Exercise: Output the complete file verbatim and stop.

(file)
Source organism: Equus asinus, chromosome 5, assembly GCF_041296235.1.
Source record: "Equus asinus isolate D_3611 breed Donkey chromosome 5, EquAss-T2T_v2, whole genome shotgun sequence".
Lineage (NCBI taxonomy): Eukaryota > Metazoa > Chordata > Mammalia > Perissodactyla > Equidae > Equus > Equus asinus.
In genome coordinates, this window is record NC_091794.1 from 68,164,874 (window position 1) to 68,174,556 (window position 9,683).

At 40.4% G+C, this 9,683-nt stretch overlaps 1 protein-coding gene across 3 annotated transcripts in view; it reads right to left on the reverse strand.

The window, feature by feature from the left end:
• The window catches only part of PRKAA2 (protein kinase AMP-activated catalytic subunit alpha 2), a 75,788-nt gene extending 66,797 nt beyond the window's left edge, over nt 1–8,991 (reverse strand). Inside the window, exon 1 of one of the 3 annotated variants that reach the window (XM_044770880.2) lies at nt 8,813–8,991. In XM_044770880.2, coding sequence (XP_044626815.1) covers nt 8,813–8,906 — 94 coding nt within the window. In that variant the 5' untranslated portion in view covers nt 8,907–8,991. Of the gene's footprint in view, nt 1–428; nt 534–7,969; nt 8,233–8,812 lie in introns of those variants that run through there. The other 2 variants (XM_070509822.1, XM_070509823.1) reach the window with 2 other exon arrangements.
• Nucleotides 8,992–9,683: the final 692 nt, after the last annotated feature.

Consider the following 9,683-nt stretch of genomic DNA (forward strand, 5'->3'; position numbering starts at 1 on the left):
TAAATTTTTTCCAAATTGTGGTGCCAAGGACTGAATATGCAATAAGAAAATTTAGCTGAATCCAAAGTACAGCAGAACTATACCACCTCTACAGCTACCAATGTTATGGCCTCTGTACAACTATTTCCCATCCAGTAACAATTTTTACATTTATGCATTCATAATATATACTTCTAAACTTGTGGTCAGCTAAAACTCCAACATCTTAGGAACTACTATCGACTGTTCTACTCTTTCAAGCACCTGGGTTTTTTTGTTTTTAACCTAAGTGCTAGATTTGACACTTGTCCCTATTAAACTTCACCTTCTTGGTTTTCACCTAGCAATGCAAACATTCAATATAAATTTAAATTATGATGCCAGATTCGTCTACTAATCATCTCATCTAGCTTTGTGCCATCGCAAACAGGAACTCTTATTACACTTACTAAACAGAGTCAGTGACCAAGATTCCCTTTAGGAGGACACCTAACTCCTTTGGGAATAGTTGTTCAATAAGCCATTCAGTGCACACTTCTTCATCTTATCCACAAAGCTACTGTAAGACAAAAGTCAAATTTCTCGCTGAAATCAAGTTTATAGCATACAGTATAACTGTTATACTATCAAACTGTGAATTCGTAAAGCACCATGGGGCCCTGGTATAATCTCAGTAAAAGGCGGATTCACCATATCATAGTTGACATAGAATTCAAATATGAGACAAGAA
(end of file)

Source organism: Equus asinus, chromosome 5, assembly GCF_041296235.1.
Source record: "Equus asinus isolate D_3611 breed Donkey chromosome 5, EquAss-T2T_v2, whole genome shotgun sequence".
Lineage (NCBI taxonomy): Eukaryota > Metazoa > Chordata > Mammalia > Perissodactyla > Equidae > Equus > Equus asinus.
In genome coordinates, this window is record NC_091794.1 from 68,164,874 (window position 1) to 68,174,556 (window position 9,683).

At 40.4% G+C, this 9,683-nt stretch overlaps 1 protein-coding gene across 3 annotated transcripts in view; it reads right to left on the reverse strand.

The window, feature by feature from the left end:
• The window catches only part of PRKAA2 (protein kinase AMP-activated catalytic subunit alpha 2), a 75,788-nt gene extending 66,797 nt beyond the window's left edge, over nt 1–8,991 (reverse strand). Inside the window, exon 1 of one of the 3 annotated variants that reach the window (XM_044770880.2) lies at nt 8,813–8,991. In XM_044770880.2, coding sequence (XP_044626815.1) covers nt 8,813–8,906 — 94 coding nt within the window. In that variant the 5' untranslated portion in view covers nt 8,907–8,991. Of the gene's footprint in view, nt 1–428; nt 534–7,969; nt 8,233–8,812 lie in introns of those variants that run through there. The other 2 variants (XM_070509822.1, XM_070509823.1) reach the window with 2 other exon arrangements.
• Nucleotides 8,992–9,683: the final 692 nt, after the last annotated feature.

Consider the following 9,683-nt stretch of genomic DNA (forward strand, 5'->3'; position numbering starts at 1 on the left):
TAAATTTTTTCCAAATTGTGGTGCCAAGGACTGAATATGCAATAAGAAAATTTAGCTGAATCCAAAGTACAGCAGAACTATACCACCTCTACAGCTACCAATGTTATGGCCTCTGTACAACTATTTCCCATCCAGTAACAATTTTTACATTTATGCATTCATAATATATACTTCTAAACTTGTGGTCAGCTAAAACTCCAACATCTTAGGAACTACTATCGACTGTTCTACTCTTTCAAGCACCTGGGTTTTTTTGTTTTTAACCTAAGTGCTAGATTTGACACTTGTCCCTATTAAACTTCACCTTCTTGGTTTTCACCTAGCAATGCAAACATTCAATATAAATTTAAATTATGATGCCAGATTCGTCTACTAATCATCTCATCTAGCTTTGTGCCATCGCAAACAGGAACTCTTATTACACTTACTAAACAGAGTCAGTGACCAAGATTCCCTTTAGGAGGACACCTAACTCCTTTGGGAATAGTTGTTCAATAAGCCATTCAGTGCACACTTCTTCATCTTATCCACAAAGCTACTGTAAGACAAAAGTCAAATTTCTCGCTGAAATCAAGTTTATAGCATACAGTATAACTGTTATACTATCAAACTGTGAATTCGTAAAGCACCATGGGGCCCTGGTATAATCTCAGTAAAAGGCGGATTCACCATATCATAGTTGACATAGAATTCAAATATGAGACAAGAA